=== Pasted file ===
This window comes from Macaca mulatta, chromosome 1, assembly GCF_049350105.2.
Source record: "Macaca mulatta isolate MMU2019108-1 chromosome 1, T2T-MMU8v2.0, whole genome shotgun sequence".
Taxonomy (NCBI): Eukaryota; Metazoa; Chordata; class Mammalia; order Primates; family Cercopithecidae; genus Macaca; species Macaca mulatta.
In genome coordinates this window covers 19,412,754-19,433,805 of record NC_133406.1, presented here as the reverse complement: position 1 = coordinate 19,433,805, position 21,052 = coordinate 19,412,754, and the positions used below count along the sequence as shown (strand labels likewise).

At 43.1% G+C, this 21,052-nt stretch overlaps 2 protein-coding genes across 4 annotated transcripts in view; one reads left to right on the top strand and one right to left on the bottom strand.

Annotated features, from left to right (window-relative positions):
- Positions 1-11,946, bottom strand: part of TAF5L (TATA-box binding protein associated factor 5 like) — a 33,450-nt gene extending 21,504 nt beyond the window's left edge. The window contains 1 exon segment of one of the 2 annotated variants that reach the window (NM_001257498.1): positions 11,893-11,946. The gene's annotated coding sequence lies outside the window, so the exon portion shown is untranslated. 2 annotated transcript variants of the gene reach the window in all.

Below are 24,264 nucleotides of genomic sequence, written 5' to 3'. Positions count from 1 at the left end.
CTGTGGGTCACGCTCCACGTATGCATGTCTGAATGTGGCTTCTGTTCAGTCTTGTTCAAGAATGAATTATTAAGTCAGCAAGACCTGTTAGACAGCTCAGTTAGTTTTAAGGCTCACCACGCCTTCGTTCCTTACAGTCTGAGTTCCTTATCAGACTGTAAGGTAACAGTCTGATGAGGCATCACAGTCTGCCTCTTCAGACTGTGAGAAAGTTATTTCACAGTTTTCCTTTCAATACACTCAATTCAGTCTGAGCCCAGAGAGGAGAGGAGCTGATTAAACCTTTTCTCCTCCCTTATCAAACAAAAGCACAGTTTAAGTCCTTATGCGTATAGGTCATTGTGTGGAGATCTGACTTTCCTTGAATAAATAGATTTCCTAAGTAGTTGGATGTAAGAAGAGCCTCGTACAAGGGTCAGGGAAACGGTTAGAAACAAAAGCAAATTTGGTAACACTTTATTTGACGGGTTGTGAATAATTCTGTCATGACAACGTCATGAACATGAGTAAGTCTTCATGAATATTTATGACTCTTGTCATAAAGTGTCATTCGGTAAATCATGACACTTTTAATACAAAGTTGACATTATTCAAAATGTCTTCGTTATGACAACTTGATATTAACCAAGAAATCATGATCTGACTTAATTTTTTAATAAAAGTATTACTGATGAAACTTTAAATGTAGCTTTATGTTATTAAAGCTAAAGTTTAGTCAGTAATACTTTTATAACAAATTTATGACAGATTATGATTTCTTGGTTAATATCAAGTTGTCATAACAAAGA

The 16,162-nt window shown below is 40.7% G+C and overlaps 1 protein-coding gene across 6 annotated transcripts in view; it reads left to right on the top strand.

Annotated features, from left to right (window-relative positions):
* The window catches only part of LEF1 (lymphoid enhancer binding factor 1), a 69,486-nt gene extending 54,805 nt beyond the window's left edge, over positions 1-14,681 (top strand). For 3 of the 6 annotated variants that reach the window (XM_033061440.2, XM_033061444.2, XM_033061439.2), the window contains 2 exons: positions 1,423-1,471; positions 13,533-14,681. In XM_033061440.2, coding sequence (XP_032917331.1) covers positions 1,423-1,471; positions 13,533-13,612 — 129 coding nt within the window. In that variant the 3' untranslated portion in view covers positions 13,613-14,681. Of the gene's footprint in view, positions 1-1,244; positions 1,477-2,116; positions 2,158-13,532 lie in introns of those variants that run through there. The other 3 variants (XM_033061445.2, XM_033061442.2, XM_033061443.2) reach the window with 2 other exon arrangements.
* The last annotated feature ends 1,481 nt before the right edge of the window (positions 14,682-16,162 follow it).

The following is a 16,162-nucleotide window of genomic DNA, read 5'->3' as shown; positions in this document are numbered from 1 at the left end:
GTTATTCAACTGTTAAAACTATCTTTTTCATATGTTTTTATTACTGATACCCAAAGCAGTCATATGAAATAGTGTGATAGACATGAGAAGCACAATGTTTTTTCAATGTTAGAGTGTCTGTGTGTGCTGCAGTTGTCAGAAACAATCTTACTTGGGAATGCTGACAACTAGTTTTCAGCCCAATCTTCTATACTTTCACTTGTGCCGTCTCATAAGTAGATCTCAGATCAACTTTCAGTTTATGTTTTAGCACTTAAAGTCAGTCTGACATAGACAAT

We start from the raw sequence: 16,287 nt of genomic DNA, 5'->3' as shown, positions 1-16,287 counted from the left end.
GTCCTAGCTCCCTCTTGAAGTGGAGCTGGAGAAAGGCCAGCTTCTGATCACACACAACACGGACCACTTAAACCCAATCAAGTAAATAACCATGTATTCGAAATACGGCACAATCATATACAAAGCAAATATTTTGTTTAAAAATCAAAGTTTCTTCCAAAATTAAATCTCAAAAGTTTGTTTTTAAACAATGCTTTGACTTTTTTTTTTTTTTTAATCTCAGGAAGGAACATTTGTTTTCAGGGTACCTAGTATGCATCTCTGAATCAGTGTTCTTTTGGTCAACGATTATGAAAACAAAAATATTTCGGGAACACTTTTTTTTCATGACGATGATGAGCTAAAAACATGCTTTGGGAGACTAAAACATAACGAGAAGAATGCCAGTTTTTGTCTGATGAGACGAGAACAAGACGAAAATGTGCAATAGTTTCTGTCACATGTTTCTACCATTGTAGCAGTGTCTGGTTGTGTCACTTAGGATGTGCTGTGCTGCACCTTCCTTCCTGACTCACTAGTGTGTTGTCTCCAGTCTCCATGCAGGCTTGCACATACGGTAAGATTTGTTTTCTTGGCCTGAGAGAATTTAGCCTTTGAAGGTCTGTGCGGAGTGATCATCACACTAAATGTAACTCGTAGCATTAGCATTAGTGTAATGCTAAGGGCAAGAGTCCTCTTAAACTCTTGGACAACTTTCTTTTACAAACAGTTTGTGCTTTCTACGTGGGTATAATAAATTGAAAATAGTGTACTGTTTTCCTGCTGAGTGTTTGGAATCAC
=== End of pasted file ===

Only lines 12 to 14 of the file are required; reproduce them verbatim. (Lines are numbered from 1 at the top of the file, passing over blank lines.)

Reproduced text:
* The window catches only part of LEF1 (lymphoid enhancer binding factor 1), a 69,486-nt gene extending 54,805 nt beyond the window's left edge, over positions 1-14,681 (top strand). For 3 of the 6 annotated variants that reach the window (XM_033061440.2, XM_033061444.2, XM_033061439.2), the window contains 2 exons: positions 1,423-1,471; positions 13,533-14,681. In XM_033061440.2, coding sequence (XP_032917331.1) covers positions 1,423-1,471; positions 13,533-13,612 — 129 coding nt within the window. In that variant the 3' untranslated portion in view covers positions 13,613-14,681. Of the gene's footprint in view, positions 1-1,244; positions 1,477-2,116; positions 2,158-13,532 lie in introns of those variants that run through there. The other 3 variants (XM_033061445.2, XM_033061442.2, XM_033061443.2) reach the window with 2 other exon arrangements.
* The last annotated feature ends 1,481 nt before the right edge of the window (positions 14,682-16,162 follow it).

The following is a 16,162-nucleotide window of genomic DNA, read 5'->3' as shown; positions in this document are numbered from 1 at the left end: